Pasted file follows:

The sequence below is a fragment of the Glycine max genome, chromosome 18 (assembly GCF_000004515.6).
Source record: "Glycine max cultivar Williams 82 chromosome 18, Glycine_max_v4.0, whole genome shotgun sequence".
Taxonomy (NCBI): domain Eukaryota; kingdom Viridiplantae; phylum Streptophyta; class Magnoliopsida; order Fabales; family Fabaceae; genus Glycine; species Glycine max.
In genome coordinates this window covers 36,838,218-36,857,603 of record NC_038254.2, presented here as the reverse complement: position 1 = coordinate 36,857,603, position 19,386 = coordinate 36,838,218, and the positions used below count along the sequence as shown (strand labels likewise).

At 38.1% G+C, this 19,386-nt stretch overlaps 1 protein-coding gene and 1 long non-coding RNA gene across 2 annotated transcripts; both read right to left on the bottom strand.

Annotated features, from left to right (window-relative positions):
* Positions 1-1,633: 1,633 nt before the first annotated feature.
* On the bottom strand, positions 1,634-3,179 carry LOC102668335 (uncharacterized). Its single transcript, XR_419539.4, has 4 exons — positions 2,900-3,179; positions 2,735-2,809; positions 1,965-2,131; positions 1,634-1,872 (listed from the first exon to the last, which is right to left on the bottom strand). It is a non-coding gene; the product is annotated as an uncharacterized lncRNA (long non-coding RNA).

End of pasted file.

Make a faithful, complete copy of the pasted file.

The sequence below is a fragment of the Glycine max genome, chromosome 18 (assembly GCF_000004515.6).
Source record: "Glycine max cultivar Williams 82 chromosome 18, Glycine_max_v4.0, whole genome shotgun sequence".
Taxonomy (NCBI): domain Eukaryota; kingdom Viridiplantae; phylum Streptophyta; class Magnoliopsida; order Fabales; family Fabaceae; genus Glycine; species Glycine max.
In genome coordinates this window covers 36,838,218-36,857,603 of record NC_038254.2, presented here as the reverse complement: position 1 = coordinate 36,857,603, position 19,386 = coordinate 36,838,218, and the positions used below count along the sequence as shown (strand labels likewise).

At 38.1% G+C, this 19,386-nt stretch overlaps 1 protein-coding gene and 1 long non-coding RNA gene across 2 annotated transcripts; both read right to left on the bottom strand.

Annotated features, from left to right (window-relative positions):
* Positions 1-1,633: 1,633 nt before the first annotated feature.
* On the bottom strand, positions 1,634-3,179 carry LOC102668335 (uncharacterized). Its single transcript, XR_419539.4, has 4 exons — positions 2,900-3,179; positions 2,735-2,809; positions 1,965-2,131; positions 1,634-1,872 (listed from the first exon to the last, which is right to left on the bottom strand). It is a non-coding gene; the product is annotated as an uncharacterized lncRNA (long non-coding RNA).